Parking of Parc Natural de la Serra Gelada. Photo by Alis Monte [CC BY-SA 4.0], via Connecting the Dots

Parking Camino del Faro

Just next to the entrance to Serra Gelada park there is a huge parking lot built there for visitors of Parc Natural de la Serra Gelada. Despite its size, I expect it to be full in the evening, during the high season. Just have in mind that the same would apply even more for the rest of Albir town.

Parc Natural de la Serra Gelada from airplane. Photo by Alis Monte [CC BY-SA 4.0], via Connecting the Dots

Parc Natural de la Serra Gelada

The key feature of the park is the large cliffs, rising above 400 meters above the sea level providing some of the most dramatic landscapes of Costa Blanca. Heights of the most prominent point, Alt del Governador (438m), are enough to rank them among the tallest cliffs in the whole Iberian Peninsula. Other interesting features of the park are: hanging fossilized dunes among the coast; the underwater area with all of its flora and fauna, including the presence of cetaceans. All of this is enough to make it one of the most unique protected spaces in the entire Valencian Community.

Crossroad at the entrance to Parc Natural de la Serra Gelada. Photo by Alis Monte [CC BY-SA 4.0], via Connecting the Dots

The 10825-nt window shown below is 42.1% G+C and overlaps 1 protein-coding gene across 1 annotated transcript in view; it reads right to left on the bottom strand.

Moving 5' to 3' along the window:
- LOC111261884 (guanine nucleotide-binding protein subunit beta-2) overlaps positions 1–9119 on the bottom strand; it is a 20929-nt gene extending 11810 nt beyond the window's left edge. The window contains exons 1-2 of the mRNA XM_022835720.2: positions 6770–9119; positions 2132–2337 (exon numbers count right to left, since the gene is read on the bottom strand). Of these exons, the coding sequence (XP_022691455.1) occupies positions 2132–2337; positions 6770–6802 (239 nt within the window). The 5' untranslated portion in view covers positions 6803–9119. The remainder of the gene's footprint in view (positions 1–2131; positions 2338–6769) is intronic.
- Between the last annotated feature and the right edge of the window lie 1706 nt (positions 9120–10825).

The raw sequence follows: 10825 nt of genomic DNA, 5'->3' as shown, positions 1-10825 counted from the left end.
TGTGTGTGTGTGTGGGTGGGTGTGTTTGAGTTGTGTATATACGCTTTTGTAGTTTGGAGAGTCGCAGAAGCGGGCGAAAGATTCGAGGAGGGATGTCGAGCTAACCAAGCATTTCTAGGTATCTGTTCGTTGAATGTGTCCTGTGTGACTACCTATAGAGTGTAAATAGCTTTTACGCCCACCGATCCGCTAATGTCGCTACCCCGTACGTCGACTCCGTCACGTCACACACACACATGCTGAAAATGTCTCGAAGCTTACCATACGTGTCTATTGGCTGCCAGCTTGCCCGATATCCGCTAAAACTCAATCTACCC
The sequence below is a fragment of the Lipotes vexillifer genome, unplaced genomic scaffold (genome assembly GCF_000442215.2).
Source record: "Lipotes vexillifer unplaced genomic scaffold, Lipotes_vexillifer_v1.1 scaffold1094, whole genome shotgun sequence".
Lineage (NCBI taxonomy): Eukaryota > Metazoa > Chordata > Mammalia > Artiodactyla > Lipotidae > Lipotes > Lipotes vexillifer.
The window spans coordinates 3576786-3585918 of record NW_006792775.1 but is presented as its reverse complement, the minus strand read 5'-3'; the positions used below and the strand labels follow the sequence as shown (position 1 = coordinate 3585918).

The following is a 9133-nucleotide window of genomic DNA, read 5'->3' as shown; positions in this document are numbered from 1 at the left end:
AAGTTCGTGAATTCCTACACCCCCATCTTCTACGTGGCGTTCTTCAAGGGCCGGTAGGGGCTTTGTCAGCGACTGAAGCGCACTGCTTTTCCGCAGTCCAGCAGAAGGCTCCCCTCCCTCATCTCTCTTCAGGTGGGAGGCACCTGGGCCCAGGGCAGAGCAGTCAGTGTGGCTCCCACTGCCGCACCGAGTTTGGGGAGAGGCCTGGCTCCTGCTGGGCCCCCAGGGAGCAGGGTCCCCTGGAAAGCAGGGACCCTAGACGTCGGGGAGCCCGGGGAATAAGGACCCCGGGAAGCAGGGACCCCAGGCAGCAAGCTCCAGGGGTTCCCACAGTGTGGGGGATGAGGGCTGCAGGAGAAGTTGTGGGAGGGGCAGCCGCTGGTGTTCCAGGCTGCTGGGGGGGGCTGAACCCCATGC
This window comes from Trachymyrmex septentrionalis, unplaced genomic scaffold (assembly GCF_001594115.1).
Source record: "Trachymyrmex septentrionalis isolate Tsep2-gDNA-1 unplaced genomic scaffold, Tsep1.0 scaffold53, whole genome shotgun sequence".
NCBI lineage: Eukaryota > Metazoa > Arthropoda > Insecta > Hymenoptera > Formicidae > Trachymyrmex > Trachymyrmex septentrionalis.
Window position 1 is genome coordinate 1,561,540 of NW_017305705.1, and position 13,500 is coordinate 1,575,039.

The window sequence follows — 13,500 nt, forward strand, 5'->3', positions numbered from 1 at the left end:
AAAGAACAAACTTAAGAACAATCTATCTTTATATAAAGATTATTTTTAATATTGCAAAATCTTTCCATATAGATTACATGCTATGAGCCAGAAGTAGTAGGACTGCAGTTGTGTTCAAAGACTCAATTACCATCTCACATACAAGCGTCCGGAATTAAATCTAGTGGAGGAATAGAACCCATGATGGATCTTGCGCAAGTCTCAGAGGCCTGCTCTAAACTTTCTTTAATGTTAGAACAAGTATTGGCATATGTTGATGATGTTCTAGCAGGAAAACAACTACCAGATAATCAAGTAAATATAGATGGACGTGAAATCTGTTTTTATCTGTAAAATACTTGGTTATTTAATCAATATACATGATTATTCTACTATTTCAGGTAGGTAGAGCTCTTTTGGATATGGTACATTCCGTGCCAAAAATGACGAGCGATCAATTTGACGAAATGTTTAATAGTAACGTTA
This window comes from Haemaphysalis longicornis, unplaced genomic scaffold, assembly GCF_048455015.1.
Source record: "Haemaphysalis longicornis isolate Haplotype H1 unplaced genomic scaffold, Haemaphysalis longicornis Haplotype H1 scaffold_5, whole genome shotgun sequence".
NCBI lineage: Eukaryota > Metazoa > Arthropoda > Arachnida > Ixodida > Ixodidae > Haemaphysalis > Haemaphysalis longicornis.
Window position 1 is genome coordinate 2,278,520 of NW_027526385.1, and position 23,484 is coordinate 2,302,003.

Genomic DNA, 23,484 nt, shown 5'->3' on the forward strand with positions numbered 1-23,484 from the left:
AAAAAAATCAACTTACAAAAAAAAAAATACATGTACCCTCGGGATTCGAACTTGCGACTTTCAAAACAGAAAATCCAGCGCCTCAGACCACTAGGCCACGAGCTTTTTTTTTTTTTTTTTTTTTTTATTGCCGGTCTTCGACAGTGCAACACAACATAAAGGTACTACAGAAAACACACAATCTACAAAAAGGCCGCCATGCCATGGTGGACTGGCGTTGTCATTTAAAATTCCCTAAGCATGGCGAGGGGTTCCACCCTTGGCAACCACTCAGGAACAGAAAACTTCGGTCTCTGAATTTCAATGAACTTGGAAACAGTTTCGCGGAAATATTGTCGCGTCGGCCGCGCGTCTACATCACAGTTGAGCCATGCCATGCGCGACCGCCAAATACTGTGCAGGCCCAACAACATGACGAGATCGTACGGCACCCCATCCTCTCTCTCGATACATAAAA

Camino del Faro (Albir – Albir Lighthouse Yellow Route)

Camino del Faro starts straight at the entrance to Parc Natural de la Serra Gelada, sharing the starting point with several other hikes, which you can find on the edge of a popular beach resort town, Albir. A tourist information center is located at the spot with drinkable water and public WC. It is the only one on the whole route, with no possibility to do your nasty work somewhere off-route. Camino del Faro contains twelve designated stops across the 2.5km route. That alone will be enough to help you take more from the hike than just beautiful pictures.

Camino del Faro leads to the left toward a picnic area with another access to water. Photo by Alis Monte [CC BY-SA 4.0], via Connecting the Dots

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To my surprise, the area of the park even includes free wi-fi. Ironically, the routes, which need a connection for navigation the least, are the only ones to have it. Photo by Alis Monte [CC BY-SA 4.0], via Connecting the Dots
Flora in Camino del Faro, Serra Gelada, Spain. [CC BY-SA 4.0], via Connecting the Dots

The first information stand will direct your attention to the surrounding flora in the shadowed parts of the park. If there is one thing people should learn here is that Serra Gelada is the home to some endemic (found only in this area) plant species to this area of the Mediterranean. Respecting their habitat could be a life and death question to the survival of whole species.